Wendy Crank, who is the director of Juvenile Diversion, said that the number of kids being referred to her organization for criminal behavior is currently increasing. Juvenile Diversion is the organization serving San Miguel, Ouray and West Montrose counties that works to keep kids out of the court system.

So far in 2018, 38 kids have been referred. That number is down slightly from last year when 43 kids were referred.

In 2016, that number was 14; In 2015, it was 25.

Currently, most of the referrals are male (29) and from San Miguel County (27). The breakdown of youth clients receiving services from towns within the region are as follows: Telluride, 10; Mountain Village, 1; Norwood, 5; Ridgway, 20; Ouray, 12; Nucla, 4; and Naturita, 1.

The types of offenses kids have been referred for are assault, fraud, possession of alcohol, possession of marijuana, possession of drug paraphernalia, sexual assault, theft, truancy and trespassing.

Crank said the numbers overall seem to growing the last few years. According to her, though, that is not necessarily because more kids are getting into trouble. Crank said she explained the data in a way that officials from San Miguel Resource Center explain theirs.

“I would like to say most of that is because people are actually reaching out and using the program,” she said. “Our numbers can show two different things. The numbers can show more of something going on, or actually we are reacting and getting more people help. It doesn’t mean more kids are getting into trouble.”

Crank said still the numbers have risen with the legalization of marijuana. She said kids have gotten a message that it is okay to smoke it, and she said Juvenile Diversion has seen a harder time getting kids to stop smoking. Even when kids are working with the organization on a contract, she said they have difficulty stopping, sometimes because of family use in the home.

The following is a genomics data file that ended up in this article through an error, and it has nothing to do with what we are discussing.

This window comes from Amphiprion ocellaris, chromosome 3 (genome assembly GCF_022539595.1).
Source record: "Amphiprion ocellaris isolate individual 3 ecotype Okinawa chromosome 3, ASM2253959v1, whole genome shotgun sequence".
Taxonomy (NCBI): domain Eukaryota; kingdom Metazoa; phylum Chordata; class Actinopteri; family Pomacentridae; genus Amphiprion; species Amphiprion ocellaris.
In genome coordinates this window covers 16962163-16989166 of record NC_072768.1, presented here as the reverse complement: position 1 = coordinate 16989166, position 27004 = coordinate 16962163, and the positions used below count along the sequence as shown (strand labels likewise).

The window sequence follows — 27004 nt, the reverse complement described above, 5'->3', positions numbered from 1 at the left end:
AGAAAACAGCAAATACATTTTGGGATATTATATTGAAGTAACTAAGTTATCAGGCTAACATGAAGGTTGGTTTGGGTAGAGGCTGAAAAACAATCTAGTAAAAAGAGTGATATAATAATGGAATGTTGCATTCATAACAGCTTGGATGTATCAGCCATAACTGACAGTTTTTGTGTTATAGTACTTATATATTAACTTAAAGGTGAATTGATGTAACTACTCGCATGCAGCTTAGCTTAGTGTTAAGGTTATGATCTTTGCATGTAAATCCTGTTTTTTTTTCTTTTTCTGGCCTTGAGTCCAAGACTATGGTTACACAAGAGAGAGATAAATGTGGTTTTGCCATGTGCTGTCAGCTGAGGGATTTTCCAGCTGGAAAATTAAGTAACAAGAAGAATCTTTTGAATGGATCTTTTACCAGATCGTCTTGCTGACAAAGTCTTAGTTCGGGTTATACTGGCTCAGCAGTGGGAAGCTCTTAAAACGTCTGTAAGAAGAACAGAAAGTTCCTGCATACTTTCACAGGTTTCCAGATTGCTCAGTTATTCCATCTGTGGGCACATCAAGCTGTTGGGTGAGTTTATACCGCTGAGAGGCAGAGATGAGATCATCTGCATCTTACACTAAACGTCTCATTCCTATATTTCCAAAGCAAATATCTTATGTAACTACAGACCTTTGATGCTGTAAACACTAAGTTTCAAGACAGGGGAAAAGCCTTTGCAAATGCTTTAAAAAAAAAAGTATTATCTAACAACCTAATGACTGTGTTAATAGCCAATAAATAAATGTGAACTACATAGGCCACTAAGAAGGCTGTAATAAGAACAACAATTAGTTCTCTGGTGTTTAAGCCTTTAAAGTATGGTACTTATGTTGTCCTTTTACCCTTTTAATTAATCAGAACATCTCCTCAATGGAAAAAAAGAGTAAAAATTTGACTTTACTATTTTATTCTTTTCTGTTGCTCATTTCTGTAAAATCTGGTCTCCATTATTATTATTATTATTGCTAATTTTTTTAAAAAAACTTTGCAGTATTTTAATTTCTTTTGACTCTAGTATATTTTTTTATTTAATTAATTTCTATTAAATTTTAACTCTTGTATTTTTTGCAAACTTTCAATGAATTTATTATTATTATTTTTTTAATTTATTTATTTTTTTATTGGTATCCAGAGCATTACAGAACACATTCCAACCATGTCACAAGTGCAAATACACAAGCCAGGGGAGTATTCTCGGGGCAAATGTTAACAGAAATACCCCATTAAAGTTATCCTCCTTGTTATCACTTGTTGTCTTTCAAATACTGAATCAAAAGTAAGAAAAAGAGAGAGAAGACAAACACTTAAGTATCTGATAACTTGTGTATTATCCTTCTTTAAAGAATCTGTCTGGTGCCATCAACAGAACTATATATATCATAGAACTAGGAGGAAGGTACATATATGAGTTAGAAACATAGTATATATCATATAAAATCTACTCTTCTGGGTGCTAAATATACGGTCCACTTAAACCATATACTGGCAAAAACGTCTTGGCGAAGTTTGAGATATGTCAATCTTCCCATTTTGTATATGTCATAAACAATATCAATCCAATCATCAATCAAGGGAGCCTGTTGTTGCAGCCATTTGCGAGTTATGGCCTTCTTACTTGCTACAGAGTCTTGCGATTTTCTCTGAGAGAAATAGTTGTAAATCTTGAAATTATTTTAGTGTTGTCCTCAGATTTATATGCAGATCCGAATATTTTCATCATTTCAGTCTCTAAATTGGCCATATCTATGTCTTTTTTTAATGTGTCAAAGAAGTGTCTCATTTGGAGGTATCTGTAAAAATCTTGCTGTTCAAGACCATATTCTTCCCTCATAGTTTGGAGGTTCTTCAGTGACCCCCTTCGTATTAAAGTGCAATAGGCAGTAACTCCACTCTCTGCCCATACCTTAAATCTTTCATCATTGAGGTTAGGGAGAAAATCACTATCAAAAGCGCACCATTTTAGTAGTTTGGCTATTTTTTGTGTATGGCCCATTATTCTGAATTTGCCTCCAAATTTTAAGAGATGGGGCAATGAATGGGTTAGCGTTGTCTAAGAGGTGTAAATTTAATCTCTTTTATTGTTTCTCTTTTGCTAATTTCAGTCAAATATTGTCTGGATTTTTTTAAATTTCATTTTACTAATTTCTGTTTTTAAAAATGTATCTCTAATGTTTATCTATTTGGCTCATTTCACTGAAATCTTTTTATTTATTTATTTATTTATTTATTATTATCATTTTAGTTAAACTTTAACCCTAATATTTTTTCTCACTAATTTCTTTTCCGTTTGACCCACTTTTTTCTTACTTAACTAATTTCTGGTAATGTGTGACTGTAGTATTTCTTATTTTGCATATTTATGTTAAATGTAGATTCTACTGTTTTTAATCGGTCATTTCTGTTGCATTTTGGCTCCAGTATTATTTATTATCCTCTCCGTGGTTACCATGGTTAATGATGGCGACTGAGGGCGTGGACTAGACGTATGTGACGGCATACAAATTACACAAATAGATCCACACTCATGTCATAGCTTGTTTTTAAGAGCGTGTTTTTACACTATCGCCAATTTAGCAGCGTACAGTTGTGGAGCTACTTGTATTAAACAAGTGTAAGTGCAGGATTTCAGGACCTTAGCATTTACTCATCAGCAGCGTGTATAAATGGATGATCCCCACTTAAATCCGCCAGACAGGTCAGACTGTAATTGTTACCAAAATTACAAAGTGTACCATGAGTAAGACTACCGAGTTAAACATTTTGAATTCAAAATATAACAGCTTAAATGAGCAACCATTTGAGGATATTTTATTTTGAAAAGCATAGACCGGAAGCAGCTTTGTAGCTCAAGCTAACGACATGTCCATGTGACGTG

Crank said that marijuana is still illegal on a federal level, and when youth are busted for the drug, it can affect their futures in ways they’ve not thought about.

Kids can become ineligible to serve in the military or receive financial aid for college if they’ve been in trouble for marijuana.

“We want to educate them,” she said. “It’s still a big issue.”

Additionally, vaping — the smoking of electronic cigarettes – is becoming increasingly problematic. She said Juvenile Diversion is seeing a rise in the number of kids in trouble for vaping at school. She said teachers are just becoming aware of what vape equipment looks like and are only recently able to identify it in the classroom. Crank said unfortunately the paraphernalia looks like a computer jump drive or a writing pen — items that are usually present in a classroom.

Local schools are now turning in vape pens to Juvenile Diversion when they find them.

“The vaping issue is huge,” said Crank.

So far, Norwood has not made a referral for vaping yet. Still, a few Norwood kids have been referred for possession of alcohol.